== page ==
What does it mean to work with an advisor in an advisory relationship?

Silver Grove is an investment advisor registered with the Securities and Exchange Commission (SEC) under the Investment Advisers Act of 1940. As an investment advisor, the advisors at Silver Grove hold themselves to a fiduciary standard and, as such, is obligated to act in the best interests of clients and make full and fair disclosure of all material conflicts of interest. Silver Grove advisors offer a number of investment advisory programs and services.

Under its investment advisory programs and mutual fund asset allocation programs, Silver Grove advisors provide ongoing investment advice and monitoring of client portfolios. These services may be on a discretionary basis, which means that you don't need to direct your advisor to make trades, rebalance your portfolio, or make other investment decisions for your account. For such services, clients pay Silver Grove a fee for investment management, brokerage, custody, and administrative services. The fee, which is negotiated between the Silver Grove advisor and client, is typically a percentage fee based on the value of the assets in the account. These ongoing services and fees are set out in the Investment Advisory Agreement between Silver Grove and the client, which the client can terminate at any time.

As an alternative, or in addition to ongoing investment advice in an advisory program, clients may engage with a Silver Grove advisor for planning services. The client pays a flat fee or hourly fee for this type of service, which is not ongoing.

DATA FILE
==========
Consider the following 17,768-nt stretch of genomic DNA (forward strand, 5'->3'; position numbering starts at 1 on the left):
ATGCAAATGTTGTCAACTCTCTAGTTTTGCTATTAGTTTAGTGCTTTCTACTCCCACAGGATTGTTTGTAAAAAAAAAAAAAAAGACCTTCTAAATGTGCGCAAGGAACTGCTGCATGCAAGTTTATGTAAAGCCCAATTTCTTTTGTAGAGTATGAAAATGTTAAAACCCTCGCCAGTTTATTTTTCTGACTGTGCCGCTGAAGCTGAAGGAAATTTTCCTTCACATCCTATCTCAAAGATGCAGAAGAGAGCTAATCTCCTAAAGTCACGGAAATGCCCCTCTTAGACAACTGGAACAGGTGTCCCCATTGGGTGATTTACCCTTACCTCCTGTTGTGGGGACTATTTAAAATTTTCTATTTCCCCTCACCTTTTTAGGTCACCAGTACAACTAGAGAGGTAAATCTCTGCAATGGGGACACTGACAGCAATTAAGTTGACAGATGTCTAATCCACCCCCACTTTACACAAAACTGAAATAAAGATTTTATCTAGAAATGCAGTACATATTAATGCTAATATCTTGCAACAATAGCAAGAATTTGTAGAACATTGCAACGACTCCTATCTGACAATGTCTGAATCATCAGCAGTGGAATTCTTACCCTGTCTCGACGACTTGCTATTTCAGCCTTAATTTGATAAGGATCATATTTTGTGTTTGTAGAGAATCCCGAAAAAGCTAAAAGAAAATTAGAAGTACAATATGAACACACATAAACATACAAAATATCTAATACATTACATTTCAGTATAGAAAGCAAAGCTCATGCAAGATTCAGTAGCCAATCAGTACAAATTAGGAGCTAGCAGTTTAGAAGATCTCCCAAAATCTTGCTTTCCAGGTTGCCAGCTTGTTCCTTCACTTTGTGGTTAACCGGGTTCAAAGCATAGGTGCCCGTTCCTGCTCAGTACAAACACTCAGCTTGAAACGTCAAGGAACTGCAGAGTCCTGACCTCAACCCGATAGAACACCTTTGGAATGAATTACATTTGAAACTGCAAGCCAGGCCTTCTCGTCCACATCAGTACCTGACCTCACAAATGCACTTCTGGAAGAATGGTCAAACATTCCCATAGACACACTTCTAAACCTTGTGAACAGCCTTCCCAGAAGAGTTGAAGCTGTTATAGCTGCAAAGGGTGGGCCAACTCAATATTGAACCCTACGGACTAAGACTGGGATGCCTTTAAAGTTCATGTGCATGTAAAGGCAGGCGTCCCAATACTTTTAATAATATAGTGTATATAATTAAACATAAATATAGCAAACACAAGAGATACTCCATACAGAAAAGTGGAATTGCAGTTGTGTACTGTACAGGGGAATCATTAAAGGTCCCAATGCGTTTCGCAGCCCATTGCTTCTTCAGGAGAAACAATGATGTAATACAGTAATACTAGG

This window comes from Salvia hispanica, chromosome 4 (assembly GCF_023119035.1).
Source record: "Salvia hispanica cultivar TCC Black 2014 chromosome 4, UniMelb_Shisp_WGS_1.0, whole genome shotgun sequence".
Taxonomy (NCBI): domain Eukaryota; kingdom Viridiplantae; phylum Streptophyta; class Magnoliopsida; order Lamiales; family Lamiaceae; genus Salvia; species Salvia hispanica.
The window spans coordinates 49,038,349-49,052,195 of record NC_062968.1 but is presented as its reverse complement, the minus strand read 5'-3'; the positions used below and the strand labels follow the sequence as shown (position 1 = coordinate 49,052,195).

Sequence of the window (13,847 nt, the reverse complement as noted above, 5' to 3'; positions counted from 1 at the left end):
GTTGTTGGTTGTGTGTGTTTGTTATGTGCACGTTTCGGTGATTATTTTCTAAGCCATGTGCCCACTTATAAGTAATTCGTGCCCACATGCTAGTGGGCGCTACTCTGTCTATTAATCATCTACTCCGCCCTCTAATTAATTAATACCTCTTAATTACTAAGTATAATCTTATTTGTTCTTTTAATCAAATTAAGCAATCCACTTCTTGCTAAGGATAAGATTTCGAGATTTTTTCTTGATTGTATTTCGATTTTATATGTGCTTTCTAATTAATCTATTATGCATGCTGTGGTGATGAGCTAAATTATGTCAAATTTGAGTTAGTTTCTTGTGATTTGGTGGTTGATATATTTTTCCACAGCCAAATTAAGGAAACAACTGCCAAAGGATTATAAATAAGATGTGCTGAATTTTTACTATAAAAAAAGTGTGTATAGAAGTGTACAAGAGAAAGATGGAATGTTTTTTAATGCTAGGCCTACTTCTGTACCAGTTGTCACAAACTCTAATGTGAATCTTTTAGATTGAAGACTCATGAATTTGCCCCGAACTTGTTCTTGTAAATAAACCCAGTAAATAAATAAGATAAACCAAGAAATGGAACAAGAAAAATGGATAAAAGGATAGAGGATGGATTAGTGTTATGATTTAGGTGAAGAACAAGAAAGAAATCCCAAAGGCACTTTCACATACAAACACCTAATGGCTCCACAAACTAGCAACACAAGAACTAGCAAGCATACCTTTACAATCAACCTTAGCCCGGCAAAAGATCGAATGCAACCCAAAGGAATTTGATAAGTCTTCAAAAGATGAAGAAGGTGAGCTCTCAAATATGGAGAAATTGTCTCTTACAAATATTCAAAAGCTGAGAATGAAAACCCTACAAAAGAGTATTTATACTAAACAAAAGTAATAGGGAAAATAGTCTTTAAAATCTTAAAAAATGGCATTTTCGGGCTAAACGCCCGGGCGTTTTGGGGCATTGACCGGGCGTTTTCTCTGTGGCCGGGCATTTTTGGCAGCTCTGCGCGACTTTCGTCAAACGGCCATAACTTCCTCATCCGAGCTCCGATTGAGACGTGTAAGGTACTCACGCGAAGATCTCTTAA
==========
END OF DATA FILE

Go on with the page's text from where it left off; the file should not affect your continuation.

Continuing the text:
As noted above, when Silver Grove acts as an investment advisor, it's required to disclose all material conflicts of interest between Silver Grove and its advisory clients. At the time of engagement, advisory clients receive a Form ADV disclosure brochure that contains important information about Silver Grove and the Silver Grove advisor, the advisory services to be provided, the fees to be paid for such services, and material conflicts of interest. When considering whether to engage a Silver Grove advisor, it's important that you carefully read the account agreements and disclosures that are provided to you.


What does it mean to work with an advisor in a brokerage relationship?

Our broker/dealer, LPL Financial, is registered with the SEC and a member of the Financial Industry Regulatory Authority (FINRA). In addition, LPL is registered as a broker/dealer with each of the 50 states. Silver Grove advisors offer the following services through our broker/dealer, LPL Financial:

  • Taking customer orders and executing securities transactions 
  • Making recommendations to buy, sell, or hold securities 
  • Custodial services 

Unlike an investment advisory relationship in which clients pay an ongoing asset-based fee, in a brokerage relationship, clients typically pay a commission [to LPL] on each transaction in the account. Clients don't pay commissions in an advisory relationship. The amount of the commission in a brokerage relationship varies depending on the security or investment product selected by the client. For mutual funds, the commission or sales load is typically paid upfront, is charged directly against the investment, and is based on the amount of assets invested. For example, if you have $1,000 and want to invest it in a mutual fund Class A share with a 5% front-end load through a brokerage relationship, the $50 sales charge you must pay comes off the top, and the remaining $950 is invested in the fund. Mutual funds typically offer multiple share classes that have different fees and expenses and pay brokers in different ways. The applicable sales charge is described in the prospectus or other offering document of the investment product provided to the client in connection with the investment. Our broker/dealer, LPL, may also receive other types of fees and compensation, such as trail payments (also called 12b-1 fees) and markups.